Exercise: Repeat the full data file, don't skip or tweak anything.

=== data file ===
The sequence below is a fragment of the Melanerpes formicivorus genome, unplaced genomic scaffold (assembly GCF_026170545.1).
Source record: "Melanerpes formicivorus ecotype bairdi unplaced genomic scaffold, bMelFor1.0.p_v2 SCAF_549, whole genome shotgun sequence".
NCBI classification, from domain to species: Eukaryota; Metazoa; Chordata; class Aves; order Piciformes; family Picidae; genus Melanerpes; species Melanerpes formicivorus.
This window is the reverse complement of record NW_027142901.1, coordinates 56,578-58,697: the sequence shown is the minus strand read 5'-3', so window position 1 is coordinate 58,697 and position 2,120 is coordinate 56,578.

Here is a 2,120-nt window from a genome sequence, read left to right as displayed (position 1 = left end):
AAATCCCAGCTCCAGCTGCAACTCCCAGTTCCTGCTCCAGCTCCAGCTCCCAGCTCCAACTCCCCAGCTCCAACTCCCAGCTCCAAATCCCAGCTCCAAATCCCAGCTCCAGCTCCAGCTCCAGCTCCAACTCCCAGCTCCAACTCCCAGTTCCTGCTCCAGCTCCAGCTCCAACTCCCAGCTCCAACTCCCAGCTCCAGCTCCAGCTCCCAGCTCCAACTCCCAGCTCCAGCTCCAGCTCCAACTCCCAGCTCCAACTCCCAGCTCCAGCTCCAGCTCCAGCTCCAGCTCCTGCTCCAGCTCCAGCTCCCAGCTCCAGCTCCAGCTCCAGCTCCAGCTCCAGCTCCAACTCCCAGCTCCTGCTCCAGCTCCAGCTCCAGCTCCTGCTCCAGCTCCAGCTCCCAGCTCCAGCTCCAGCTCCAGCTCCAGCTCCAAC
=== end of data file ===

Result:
The sequence below is a fragment of the Melanerpes formicivorus genome, unplaced genomic scaffold (assembly GCF_026170545.1).
Source record: "Melanerpes formicivorus ecotype bairdi unplaced genomic scaffold, bMelFor1.0.p_v2 SCAF_549, whole genome shotgun sequence".
NCBI classification, from domain to species: Eukaryota; Metazoa; Chordata; class Aves; order Piciformes; family Picidae; genus Melanerpes; species Melanerpes formicivorus.
This window is the reverse complement of record NW_027142901.1, coordinates 56,578-58,697: the sequence shown is the minus strand read 5'-3', so window position 1 is coordinate 58,697 and position 2,120 is coordinate 56,578.

Here is a 2,120-nt window from a genome sequence, read left to right as displayed (position 1 = left end):
AAATCCCAGCTCCAGCTGCAACTCCCAGTTCCTGCTCCAGCTCCAGCTCCCAGCTCCAACTCCCCAGCTCCAACTCCCAGCTCCAAATCCCAGCTCCAAATCCCAGCTCCAGCTCCAGCTCCAGCTCCAACTCCCAGCTCCAACTCCCAGTTCCTGCTCCAGCTCCAGCTCCAACTCCCAGCTCCAACTCCCAGCTCCAGCTCCAGCTCCCAGCTCCAACTCCCAGCTCCAGCTCCAGCTCCAACTCCCAGCTCCAACTCCCAGCTCCAGCTCCAGCTCCAGCTCCAGCTCCTGCTCCAGCTCCAGCTCCCAGCTCCAGCTCCAGCTCCAGCTCCAGCTCCAGCTCCAACTCCCAGCTCCTGCTCCAGCTCCAGCTCCAGCTCCTGCTCCAGCTCCAGCTCCCAGCTCCAGCTCCAGCTCCAGCTCCAGCTCCAAC